French biathlon coach faces ‘hatred’ after supporting Russian athletes
French former biathlon star Simon Fourcade has revealed that he has been subjected to “hundreds of messages of hatred” after speaking out against the suspensions imposed on Russian and Belarusian athletes.
Fourcade, 37, made a show of support for Russian biathletes when he rearranged a French flag into a Russian one and attached it to a cabin at the World Junior Championships in America in February, after all Russian symbols were stripped from the event.
Fourcade explained to Russia’s Match TV in an extensive interview last week that he took the step because he fundamentally disagreed with blanket suspensions imposed on Russian and Belarusian athletes due to the conflict in Ukraine.
The Frenchman, who is a former world relay champion and is the elder brother of five-time Olympic champion Martin Fourcade, revealed that he has since been hit with a backlash.
“Since yesterday my social networks are burning. After an interview I gave to a Russian media where I said that I thought that exclud[ing] Russian athletes from international competition is totally counterproductive,” Fourcade wrote on Instagram.
“I received hundred[s] of messages of hatred,” added the former Olympian, who is a now coach with the French junior team.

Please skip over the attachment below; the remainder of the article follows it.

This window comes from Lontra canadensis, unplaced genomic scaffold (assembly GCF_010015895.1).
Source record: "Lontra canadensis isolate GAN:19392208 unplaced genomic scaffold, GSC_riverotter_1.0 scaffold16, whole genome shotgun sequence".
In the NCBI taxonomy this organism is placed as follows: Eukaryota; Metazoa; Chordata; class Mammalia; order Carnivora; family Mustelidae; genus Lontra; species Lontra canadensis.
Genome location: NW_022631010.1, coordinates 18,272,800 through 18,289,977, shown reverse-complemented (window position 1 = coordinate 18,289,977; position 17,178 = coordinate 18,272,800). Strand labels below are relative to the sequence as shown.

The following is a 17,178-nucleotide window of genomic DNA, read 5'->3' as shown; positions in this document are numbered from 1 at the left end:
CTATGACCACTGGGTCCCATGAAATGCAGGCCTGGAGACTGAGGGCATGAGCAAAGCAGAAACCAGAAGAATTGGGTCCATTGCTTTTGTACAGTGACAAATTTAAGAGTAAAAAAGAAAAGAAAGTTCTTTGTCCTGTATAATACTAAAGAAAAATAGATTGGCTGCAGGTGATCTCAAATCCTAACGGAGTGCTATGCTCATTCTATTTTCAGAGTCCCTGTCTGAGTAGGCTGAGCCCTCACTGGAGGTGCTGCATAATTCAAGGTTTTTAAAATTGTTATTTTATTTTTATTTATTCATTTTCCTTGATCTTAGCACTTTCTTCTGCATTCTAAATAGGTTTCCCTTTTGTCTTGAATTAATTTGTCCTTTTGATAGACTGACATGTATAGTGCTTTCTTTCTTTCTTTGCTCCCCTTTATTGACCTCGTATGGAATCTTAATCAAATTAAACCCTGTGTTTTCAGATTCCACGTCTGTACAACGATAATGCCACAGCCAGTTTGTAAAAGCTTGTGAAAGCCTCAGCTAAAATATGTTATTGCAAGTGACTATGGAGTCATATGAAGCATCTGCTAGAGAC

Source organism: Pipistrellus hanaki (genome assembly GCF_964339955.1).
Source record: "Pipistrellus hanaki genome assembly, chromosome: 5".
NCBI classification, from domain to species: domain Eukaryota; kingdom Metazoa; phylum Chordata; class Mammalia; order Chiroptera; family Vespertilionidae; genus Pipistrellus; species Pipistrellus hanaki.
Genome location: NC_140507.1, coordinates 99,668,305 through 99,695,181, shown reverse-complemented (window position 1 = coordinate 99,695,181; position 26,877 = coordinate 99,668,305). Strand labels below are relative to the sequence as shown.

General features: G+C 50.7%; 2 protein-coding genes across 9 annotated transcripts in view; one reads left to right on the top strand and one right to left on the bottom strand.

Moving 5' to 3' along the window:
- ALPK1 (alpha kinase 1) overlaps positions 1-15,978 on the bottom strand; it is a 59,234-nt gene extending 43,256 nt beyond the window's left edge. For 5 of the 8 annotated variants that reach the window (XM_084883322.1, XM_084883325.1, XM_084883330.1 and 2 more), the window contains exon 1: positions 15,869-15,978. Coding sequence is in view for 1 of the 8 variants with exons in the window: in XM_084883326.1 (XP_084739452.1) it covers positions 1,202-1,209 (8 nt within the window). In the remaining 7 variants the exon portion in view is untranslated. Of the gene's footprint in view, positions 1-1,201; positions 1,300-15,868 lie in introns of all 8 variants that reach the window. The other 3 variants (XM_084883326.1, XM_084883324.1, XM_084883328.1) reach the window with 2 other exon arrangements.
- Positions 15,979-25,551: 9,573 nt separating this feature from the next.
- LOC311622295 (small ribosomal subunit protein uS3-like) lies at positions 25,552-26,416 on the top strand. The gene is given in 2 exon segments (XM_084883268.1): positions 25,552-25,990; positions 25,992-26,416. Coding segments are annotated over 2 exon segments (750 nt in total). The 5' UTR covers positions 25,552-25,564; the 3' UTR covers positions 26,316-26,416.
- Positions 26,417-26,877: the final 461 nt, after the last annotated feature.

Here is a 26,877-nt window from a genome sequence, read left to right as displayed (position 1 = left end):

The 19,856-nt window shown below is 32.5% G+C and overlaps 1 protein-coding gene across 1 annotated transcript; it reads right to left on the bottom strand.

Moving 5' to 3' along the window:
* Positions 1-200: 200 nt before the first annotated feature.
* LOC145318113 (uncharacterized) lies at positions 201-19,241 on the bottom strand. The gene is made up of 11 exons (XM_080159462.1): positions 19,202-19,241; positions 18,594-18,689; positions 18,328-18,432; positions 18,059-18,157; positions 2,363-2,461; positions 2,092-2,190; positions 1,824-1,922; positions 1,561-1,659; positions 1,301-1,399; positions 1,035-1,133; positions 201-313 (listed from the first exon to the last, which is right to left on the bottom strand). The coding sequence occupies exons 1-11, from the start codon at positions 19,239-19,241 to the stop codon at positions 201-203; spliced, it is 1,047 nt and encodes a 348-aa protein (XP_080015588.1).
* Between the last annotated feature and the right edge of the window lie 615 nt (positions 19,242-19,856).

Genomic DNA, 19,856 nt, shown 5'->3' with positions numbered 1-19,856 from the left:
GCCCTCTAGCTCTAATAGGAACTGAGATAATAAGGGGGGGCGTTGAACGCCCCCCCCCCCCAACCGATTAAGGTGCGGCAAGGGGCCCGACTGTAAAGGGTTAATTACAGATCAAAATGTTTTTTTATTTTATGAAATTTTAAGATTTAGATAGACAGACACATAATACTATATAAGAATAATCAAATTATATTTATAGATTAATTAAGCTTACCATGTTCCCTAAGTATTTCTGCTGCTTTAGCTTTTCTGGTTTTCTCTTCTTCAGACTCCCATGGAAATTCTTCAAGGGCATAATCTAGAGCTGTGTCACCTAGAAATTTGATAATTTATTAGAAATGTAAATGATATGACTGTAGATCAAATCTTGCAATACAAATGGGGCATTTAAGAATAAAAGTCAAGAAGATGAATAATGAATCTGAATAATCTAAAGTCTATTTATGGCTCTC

Sharing an image reading “No to war. Peace please,” Fourcade stressed that he is firmly against the Russian government and its actions in Ukraine, and said that many Russian athletes were also against war but did not want to comment.
But asking critics to leave his brother out of the argument, Fourcade argued it was “hypocrisy” for some people to issues calls for Russian athletes to speak out while international sporting federations continue to give major events to nations such as Saudi Arabia which face accusations of widespread wrongdoing.
Russian and Belarusian biathletes were banned by international governing body the IBU on March 2, preventing the Russian junior team from continuing their participation at the World Championships at Soldier Hollow in the US.
The IBU has since toughened its stance by suspending the membership of the Russian and Belarusian federations – prompting former Russian biathlon chief Vladimir Drachev to accuse the organization of being “one of the leaders of the anti-Russian front” in world sport.